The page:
products, while maintaining profitability and a strong financial

Negative: Future developments that may, individually or
collectively, lead to negative rating action include:

   -- Deterioration in key credit metrics including FFO-adjusted
      net leverage above 1.0x on a sustained basis (FY16: -0.1x)
      and a material weakening of JLR's liquidity position;

   -- Problems with operational execution and/or decreasing
      market share

PELL & BALES: In Liquidation, 20 Jobs Affected
Third Sector reports that Pell & Bales has gone into liquidation
with the loss of 20 full-time jobs just two months after being
sold by the business processing outsourcing firm Parseq.

A statement issued on Aug. 24 by Gerry Hoare, one of the main
investors who acquired Pell & Bales and its sister telephone
fundraising company Pure Fundraising from Parseq in June for an
undisclosed sum, said the management team had been "forced by
creditors" to place the company into liquidation, Third Sector

According to Third Sector, Mr. Hoare said in a statement: "The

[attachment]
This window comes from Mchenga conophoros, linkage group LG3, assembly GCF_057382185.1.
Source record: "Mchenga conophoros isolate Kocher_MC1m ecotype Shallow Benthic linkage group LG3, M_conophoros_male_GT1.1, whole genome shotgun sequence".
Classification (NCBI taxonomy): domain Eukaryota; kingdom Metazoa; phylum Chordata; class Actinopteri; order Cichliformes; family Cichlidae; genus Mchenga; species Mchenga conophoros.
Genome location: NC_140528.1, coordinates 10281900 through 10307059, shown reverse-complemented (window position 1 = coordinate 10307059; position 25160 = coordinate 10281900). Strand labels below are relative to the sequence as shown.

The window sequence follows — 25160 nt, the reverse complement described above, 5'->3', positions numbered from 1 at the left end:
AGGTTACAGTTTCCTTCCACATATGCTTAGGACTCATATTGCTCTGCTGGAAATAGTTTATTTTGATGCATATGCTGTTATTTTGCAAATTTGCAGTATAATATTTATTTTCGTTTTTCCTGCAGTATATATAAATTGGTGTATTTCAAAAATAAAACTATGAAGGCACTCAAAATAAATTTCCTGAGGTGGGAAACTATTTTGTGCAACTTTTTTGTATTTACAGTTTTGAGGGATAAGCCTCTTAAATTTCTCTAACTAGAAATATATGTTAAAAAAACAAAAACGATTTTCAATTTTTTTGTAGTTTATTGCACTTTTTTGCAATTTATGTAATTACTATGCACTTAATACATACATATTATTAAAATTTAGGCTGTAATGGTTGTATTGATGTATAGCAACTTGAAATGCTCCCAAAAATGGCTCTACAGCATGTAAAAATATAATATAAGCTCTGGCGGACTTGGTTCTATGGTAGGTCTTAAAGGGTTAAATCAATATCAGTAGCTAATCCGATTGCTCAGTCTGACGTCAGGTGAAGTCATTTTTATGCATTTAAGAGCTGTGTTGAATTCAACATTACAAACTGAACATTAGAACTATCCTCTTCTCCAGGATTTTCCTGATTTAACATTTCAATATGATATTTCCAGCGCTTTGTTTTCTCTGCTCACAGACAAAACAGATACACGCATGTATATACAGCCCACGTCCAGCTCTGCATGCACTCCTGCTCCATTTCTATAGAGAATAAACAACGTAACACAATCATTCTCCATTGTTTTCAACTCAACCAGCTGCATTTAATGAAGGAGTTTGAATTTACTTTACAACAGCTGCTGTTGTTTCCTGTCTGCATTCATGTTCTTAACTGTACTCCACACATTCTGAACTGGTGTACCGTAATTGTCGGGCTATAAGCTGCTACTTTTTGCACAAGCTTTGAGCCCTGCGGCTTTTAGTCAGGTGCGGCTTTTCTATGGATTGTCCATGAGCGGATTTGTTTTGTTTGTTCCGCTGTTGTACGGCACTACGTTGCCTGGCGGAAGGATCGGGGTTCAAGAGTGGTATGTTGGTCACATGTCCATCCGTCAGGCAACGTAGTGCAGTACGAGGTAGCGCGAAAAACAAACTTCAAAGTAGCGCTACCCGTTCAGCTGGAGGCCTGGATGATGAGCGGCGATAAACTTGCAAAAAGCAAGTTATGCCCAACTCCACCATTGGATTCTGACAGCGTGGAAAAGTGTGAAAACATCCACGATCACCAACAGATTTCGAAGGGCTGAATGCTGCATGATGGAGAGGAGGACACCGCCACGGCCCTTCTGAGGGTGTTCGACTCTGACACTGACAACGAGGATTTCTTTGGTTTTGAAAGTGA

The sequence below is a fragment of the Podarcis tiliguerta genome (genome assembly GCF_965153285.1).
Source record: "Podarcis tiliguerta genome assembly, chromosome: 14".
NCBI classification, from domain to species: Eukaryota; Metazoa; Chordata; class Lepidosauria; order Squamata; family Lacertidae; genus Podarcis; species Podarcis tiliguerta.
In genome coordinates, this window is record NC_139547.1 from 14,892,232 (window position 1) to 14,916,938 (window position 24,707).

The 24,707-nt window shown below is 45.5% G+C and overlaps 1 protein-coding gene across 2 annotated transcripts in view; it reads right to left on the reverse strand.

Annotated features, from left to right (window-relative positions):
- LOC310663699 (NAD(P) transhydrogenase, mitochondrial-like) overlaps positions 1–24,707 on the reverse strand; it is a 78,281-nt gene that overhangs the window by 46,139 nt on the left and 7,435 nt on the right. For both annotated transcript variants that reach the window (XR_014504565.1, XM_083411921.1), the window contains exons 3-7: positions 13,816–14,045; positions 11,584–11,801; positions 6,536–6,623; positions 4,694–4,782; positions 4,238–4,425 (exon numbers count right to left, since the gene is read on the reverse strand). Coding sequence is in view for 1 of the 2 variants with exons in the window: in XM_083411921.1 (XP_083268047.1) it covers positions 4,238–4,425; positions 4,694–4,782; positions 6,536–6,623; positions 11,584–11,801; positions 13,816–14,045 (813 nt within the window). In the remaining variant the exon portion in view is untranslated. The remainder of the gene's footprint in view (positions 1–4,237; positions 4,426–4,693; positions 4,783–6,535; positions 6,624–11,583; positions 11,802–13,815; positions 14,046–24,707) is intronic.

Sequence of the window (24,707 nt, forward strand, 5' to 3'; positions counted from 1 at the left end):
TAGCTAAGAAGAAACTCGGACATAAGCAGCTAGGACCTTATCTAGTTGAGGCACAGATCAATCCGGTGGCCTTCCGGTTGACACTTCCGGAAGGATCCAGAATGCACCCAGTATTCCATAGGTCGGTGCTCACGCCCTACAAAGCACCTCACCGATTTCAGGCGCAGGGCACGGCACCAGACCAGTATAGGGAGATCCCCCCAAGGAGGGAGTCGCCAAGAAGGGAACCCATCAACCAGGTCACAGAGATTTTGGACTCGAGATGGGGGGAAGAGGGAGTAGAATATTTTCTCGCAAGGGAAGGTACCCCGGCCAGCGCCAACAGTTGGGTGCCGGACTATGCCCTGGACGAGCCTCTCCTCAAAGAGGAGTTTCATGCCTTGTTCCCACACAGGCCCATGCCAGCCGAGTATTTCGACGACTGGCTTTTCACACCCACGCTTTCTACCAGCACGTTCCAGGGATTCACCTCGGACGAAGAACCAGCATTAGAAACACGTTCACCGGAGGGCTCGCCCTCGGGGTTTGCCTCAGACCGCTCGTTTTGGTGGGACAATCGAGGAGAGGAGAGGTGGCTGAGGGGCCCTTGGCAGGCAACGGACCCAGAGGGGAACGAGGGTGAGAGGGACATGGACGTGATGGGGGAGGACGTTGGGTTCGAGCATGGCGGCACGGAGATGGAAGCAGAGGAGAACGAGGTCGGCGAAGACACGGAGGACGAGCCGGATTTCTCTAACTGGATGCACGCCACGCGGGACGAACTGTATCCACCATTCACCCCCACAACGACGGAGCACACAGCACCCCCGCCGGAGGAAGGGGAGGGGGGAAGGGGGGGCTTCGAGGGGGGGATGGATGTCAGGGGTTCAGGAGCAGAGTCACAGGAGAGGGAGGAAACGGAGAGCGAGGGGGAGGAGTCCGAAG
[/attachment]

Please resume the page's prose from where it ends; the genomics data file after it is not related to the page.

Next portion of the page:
challenging market place has meant it just is not possible to
maintain the Pell & Bales business."

Pell & Bales is a telephone fundraising agency.

PENMAN ENGINEERING: "Major Contract" Delay Prompts Administration
Guy Anderson at IHS Jane's 360 reports that Penman Engineering
has gone into administration.

Armstrong Watson was appointed as administrator of the Scotland-
based firm, which is continuing to trade while a buyer is sought,
IHS Jane's 360 discloses.

Administrators said a "considerable number of prospective
purchasers" had been identified, the report relates.

According to IHS Jane's 360, a delay in the arrival of a "major
contract" was blamed.

Penman Engineering is a UK armoured vehicles specialist.  The
company currently employs 140 people.

PRG RECRUITMENT: Colesco Buys Business Following Administration
Scott McCulloch at Daily Record reports that the business and